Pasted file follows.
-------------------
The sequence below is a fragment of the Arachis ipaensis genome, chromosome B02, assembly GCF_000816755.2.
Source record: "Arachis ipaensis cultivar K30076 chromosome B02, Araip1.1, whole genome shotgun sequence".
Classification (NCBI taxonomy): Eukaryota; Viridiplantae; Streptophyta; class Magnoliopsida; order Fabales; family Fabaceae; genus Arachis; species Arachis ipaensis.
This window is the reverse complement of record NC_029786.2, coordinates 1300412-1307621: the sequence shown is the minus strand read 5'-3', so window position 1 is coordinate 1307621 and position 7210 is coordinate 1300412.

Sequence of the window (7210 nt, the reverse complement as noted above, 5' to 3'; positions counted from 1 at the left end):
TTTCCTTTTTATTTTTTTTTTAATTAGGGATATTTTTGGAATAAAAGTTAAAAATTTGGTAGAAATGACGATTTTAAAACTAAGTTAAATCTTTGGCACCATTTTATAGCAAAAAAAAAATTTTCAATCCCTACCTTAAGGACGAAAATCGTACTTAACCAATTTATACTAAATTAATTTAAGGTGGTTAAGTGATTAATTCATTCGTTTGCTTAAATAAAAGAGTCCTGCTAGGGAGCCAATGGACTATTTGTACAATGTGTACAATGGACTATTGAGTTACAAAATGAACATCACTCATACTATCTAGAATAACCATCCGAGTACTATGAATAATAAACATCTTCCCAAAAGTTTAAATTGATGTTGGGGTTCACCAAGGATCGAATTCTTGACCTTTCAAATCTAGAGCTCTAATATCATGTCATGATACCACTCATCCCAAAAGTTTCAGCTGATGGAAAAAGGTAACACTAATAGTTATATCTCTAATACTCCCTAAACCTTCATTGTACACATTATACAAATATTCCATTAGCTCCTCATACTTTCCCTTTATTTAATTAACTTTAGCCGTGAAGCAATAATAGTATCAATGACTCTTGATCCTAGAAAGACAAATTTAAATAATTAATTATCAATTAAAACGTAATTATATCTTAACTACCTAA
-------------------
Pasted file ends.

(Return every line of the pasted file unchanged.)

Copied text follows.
The sequence below is a fragment of the Arachis ipaensis genome, chromosome B02, assembly GCF_000816755.2.
Source record: "Arachis ipaensis cultivar K30076 chromosome B02, Araip1.1, whole genome shotgun sequence".
Classification (NCBI taxonomy): Eukaryota; Viridiplantae; Streptophyta; class Magnoliopsida; order Fabales; family Fabaceae; genus Arachis; species Arachis ipaensis.
This window is the reverse complement of record NC_029786.2, coordinates 1300412-1307621: the sequence shown is the minus strand read 5'-3', so window position 1 is coordinate 1307621 and position 7210 is coordinate 1300412.

Sequence of the window (7210 nt, the reverse complement as noted above, 5' to 3'; positions counted from 1 at the left end):
TTTCCTTTTTATTTTTTTTTTAATTAGGGATATTTTTGGAATAAAAGTTAAAAATTTGGTAGAAATGACGATTTTAAAACTAAGTTAAATCTTTGGCACCATTTTATAGCAAAAAAAAAATTTTCAATCCCTACCTTAAGGACGAAAATCGTACTTAACCAATTTATACTAAATTAATTTAAGGTGGTTAAGTGATTAATTCATTCGTTTGCTTAAATAAAAGAGTCCTGCTAGGGAGCCAATGGACTATTTGTACAATGTGTACAATGGACTATTGAGTTACAAAATGAACATCACTCATACTATCTAGAATAACCATCCGAGTACTATGAATAATAAACATCTTCCCAAAAGTTTAAATTGATGTTGGGGTTCACCAAGGATCGAATTCTTGACCTTTCAAATCTAGAGCTCTAATATCATGTCATGATACCACTCATCCCAAAAGTTTCAGCTGATGGAAAAAGGTAACACTAATAGTTATATCTCTAATACTCCCTAAACCTTCATTGTACACATTATACAAATATTCCATTAGCTCCTCATACTTTCCCTTTATTTAATTAACTTTAGCCGTGAAGCAATAATAGTATCAATGACTCTTGATCCTAGAAAGACAAATTTAAATAATTAATTATCAATTAAAACGTAATTATATCTTAACTACCTAA